NASA SBIR 2016 Solicitation


PROPOSAL NUMBER: 16-1 A2.02-7563
SUBTOPIC TITLE: Unmanned Aircraft Systems Technology
PROPOSAL TITLE: Run-Time Assurance for Safe UAS Operations with Reduced Human Oversight

SMALL BUSINESS CONCERN (Firm Name, Mail Address, City/State/Zip, Phone)
Barron Associates, Inc.
1410 Sachem Place, Suite 202
Charlottesville, VA 22901 - 2496
(434) 973-1215

PRINCIPAL INVESTIGATOR/PROJECT MANAGER (Name, E-mail, Mail Address, City/State/Zip, Phone)
Dr. Alec J. Bateman
1410 Sachem Place, Suite 202
Charlottesville, VA 22901 - 2496
(434) 973-1215

CORPORATE/BUSINESS OFFICIAL (Name, E-mail, Mail Address, City/State/Zip, Phone)
Ms. Connie Hoover
1410 Sachem Place, Suite 202
Charlottesville, VA 22901 - 2496
(434) 973-1215

Estimated Technology Readiness Level (TRL) at beginning and end of contract:
Begin: 3
End: 5

Technology Available (TAV) Subtopics
Unmanned Aircraft Systems Technology is a Technology Available (TAV) subtopic that includes NASA Intellectual Property (IP). Do you plan to use the NASA IP under the award?

TECHNICAL ABSTRACT (Limit 2000 characters, approximately 200 words)
Current Unmanned Aircraft Systems (UAS) operations in the National Airspace System (NAS) rely heavily on human oversight, with the majority of commercial operations currently authorized by the FAA through the Section 333 exemption process restricted to visual line of sight with a single vehicle controlled by an experienced UAS operator. Operation of SUAS may be highly automated, but human oversight is still required to provide a last line of defense against failures, especially those due to errors in the Guidance, Navigation and Control (GNC) system. Oversight of the systems is appropriate because the Verification, Validation, and Certification (V&V/C) activities required to achieve a high software Design Assurance Level (DAL) typically have not been conducted for these systems. In some cases this is because the GNC systems contain elements such as adaptive and learning capabilities that make V&V/C with existing methods difficult or impossible, while in other cases the issue is primarily cost, which can be prohibitive especially for small, low-cost systems. Barron Associates proposes development of automated monitoring capabilities that can assume the low-level monitoring responsibilities currently allocated to humans, enabling safe UAS operations with reduced human oversight. To develop these automated capabilities, the team will build on a rigorous Run-Time Assurance (RTA) framework developed by Barron Associates. Goals of the research effort include (1) building a safety monitor based on the rigorous theory of the RTA framework to enforce geo-fence boundaries for arbitrary vehicles, including fixed-wing vehicles, (2) rapidly advancing the TRL of the technology with a Phase II program that culminates in flight demonstrations, and (3) demonstrating that the RTA framework is a practical and powerful basis that can be used to enable reduced human oversight for a wide range of operating scenarios.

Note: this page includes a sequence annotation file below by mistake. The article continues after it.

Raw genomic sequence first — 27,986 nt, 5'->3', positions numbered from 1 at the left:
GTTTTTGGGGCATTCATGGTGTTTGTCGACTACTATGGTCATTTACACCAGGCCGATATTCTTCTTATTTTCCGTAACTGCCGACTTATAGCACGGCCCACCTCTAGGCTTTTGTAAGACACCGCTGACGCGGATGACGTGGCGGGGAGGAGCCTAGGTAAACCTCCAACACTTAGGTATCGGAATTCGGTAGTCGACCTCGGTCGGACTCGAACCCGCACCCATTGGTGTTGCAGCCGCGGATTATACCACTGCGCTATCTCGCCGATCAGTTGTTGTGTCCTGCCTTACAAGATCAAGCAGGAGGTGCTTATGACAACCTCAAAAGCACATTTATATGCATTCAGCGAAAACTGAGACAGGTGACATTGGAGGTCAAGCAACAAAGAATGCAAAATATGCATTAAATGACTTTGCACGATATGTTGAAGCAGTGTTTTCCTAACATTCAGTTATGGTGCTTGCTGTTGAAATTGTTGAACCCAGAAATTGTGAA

POTENTIAL NASA COMMERCIAL APPLICATIONS (Limit 1500 characters, approximately 150 words)